Forum: Designing the ideal nursing station, idea #2

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I agree with my colleagues:  hybrids nursing stations work best.

Decentralized stations put the staff closer to the patient; however, they also decreases the camaraderie and mentorship provided by more senior staff.  If nursing stations are too decentralized, younger nurses, fresh out of school, are missing the opportunity to learn from older staff and glean information from the seasoned professionals prior to initiating a procedure/medication that they are unsure of or uncomfortable performing.True, the “chit-chat” factor of a central nursing station can be a problem but administration and management of the unit can set the tone for these areas.

We have clients who locate a few of their seasoned staff in the central station with the newer staff. Once the new staff members are more proficient and confident in their skills and know the hospitals “systems”, they are moved out to the decentralized stations. We’ve also designed hospitals with no central station but rather a few smaller sub-stations with individual stations between every two patient rooms…as well as units without central stations or substations. There are increasing options with the changes in technology.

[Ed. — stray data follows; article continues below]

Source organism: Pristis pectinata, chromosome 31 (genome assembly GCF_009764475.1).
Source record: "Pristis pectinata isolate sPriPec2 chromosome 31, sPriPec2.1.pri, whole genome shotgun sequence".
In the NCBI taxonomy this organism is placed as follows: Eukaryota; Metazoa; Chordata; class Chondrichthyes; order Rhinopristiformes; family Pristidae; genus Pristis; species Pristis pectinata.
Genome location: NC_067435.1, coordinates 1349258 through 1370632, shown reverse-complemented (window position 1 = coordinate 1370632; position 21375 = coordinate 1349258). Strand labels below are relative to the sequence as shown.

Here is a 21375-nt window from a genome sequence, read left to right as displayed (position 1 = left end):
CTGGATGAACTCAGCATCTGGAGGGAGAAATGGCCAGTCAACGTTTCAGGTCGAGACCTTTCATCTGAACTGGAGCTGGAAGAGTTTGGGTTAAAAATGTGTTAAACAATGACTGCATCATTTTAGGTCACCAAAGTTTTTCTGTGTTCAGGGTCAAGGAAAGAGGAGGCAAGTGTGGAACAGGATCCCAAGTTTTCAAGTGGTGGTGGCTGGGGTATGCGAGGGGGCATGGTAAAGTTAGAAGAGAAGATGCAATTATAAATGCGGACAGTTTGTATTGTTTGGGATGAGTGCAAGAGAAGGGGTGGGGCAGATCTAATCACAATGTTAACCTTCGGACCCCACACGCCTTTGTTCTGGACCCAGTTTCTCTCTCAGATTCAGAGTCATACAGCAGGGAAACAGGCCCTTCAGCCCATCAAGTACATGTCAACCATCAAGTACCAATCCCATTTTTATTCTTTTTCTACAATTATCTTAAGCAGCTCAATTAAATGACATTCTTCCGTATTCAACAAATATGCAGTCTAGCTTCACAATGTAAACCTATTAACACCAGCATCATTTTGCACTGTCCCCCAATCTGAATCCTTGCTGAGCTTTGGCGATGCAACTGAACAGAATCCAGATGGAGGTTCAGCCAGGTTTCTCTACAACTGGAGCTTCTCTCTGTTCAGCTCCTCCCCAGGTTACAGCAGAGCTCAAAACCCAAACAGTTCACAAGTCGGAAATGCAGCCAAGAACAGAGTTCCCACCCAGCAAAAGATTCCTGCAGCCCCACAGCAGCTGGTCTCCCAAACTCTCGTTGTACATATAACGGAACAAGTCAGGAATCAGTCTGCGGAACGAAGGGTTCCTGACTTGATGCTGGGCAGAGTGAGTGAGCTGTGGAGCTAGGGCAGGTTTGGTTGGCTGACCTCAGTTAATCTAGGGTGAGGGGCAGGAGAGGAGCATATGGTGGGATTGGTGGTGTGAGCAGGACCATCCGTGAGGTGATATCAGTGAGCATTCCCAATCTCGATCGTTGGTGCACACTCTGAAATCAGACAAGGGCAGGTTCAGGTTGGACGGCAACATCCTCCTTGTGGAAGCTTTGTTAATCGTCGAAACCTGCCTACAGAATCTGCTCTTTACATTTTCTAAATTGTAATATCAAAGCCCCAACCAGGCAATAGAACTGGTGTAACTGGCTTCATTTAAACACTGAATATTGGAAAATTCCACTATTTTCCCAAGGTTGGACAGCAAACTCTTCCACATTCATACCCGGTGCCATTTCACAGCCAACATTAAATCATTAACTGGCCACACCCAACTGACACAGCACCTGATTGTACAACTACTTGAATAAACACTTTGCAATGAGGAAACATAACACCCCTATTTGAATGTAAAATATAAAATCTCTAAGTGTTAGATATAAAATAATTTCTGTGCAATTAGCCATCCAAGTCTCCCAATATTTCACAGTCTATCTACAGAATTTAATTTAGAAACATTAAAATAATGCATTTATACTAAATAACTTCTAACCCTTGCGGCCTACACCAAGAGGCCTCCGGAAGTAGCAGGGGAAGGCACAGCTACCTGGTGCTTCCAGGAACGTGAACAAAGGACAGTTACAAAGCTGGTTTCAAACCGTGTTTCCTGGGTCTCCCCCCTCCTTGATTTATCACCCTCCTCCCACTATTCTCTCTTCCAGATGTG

Meanwhile, changes in technology continue to have a significant influence on design. In the past, centralized stations were required to accommodate paper records (review and updating), physicians’ orders/dictation, auxiliary service reports (such as Lab, Imaging), patient monitoring and communications, etc.  New technology allows for the data to be processed and received anywhere (on or off the unit) and this change has resulted in new nursing unit configurations.
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